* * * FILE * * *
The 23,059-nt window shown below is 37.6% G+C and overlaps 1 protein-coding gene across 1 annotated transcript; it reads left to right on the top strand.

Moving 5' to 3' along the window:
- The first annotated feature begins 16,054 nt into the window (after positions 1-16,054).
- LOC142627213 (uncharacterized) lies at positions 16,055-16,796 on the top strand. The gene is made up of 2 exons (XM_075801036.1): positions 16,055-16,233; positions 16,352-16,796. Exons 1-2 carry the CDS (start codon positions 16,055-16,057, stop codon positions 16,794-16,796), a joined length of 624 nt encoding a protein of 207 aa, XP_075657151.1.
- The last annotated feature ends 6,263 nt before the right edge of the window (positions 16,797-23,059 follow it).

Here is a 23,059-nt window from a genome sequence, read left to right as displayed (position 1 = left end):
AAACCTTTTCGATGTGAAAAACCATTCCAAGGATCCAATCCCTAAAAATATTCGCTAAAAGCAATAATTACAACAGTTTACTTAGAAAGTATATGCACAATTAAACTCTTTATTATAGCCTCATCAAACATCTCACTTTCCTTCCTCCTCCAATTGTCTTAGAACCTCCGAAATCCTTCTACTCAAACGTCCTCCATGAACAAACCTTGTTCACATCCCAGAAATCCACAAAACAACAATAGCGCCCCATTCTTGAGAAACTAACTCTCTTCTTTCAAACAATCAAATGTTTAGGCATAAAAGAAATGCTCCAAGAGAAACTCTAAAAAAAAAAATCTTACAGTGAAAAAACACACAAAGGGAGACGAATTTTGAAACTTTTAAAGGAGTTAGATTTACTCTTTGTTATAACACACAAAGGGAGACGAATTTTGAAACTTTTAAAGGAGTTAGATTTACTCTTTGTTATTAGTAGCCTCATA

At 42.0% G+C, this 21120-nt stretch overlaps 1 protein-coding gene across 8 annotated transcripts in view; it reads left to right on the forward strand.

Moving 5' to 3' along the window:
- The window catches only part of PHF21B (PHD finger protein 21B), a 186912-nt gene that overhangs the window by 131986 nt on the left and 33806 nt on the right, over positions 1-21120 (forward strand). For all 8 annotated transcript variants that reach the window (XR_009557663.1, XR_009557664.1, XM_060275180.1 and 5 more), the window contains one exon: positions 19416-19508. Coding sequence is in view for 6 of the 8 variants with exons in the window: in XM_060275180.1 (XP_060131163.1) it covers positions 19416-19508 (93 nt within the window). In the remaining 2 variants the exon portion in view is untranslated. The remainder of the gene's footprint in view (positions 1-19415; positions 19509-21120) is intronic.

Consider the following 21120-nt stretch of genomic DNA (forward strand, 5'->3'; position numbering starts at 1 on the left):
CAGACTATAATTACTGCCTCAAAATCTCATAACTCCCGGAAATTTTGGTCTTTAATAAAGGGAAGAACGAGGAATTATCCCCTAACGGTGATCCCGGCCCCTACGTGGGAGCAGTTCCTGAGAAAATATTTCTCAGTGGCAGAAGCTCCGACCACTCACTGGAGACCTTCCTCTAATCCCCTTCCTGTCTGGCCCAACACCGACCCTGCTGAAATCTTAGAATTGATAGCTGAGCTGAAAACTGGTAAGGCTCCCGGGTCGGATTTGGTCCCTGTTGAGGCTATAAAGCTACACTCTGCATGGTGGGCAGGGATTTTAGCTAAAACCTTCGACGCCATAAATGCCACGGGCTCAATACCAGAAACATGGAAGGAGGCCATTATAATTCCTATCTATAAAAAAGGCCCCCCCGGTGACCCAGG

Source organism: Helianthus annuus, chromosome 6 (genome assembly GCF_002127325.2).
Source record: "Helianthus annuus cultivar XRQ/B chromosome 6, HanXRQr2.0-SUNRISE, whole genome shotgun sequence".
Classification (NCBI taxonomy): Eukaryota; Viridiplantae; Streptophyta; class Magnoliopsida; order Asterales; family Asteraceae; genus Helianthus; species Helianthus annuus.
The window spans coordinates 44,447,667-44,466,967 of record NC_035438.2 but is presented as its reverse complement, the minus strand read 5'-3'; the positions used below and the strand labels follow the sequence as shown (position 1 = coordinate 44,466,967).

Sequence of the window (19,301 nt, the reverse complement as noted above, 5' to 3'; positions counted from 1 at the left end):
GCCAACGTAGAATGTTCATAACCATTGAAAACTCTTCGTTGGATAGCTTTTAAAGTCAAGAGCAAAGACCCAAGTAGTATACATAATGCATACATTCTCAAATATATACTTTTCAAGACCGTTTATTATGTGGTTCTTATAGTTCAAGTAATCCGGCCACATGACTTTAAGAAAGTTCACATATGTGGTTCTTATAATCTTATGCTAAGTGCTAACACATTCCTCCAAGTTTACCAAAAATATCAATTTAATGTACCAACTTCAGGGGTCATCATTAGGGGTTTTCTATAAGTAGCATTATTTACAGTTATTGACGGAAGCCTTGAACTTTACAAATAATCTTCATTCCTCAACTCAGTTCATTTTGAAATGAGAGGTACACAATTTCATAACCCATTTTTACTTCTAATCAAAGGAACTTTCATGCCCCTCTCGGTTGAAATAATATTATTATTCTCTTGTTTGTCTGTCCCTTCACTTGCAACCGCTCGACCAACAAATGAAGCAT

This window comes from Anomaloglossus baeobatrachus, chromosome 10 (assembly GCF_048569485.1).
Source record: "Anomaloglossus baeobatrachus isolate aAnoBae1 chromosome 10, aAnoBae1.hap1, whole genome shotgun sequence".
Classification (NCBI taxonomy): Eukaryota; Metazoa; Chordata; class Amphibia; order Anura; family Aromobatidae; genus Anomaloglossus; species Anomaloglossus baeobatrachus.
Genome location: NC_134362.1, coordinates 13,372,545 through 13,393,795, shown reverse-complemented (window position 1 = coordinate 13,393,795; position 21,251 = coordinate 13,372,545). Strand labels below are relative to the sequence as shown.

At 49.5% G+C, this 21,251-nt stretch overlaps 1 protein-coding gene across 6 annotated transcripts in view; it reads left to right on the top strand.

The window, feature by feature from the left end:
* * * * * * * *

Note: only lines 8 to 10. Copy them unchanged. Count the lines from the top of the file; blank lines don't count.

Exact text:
At 42.0% G+C, this 21120-nt stretch overlaps 1 protein-coding gene across 8 annotated transcripts in view; it reads left to right on the forward strand.

Moving 5' to 3' along the window:
- The window catches only part of PHF21B (PHD finger protein 21B), a 186912-nt gene that overhangs the window by 131986 nt on the left and 33806 nt on the right, over positions 1-21120 (forward strand). For all 8 annotated transcript variants that reach the window (XR_009557663.1, XR_009557664.1, XM_060275180.1 and 5 more), the window contains one exon: positions 19416-19508. Coding sequence is in view for 6 of the 8 variants with exons in the window: in XM_060275180.1 (XP_060131163.1) it covers positions 19416-19508 (93 nt within the window). In the remaining 2 variants the exon portion in view is untranslated. The remainder of the gene's footprint in view (positions 1-19415; positions 19509-21120) is intronic.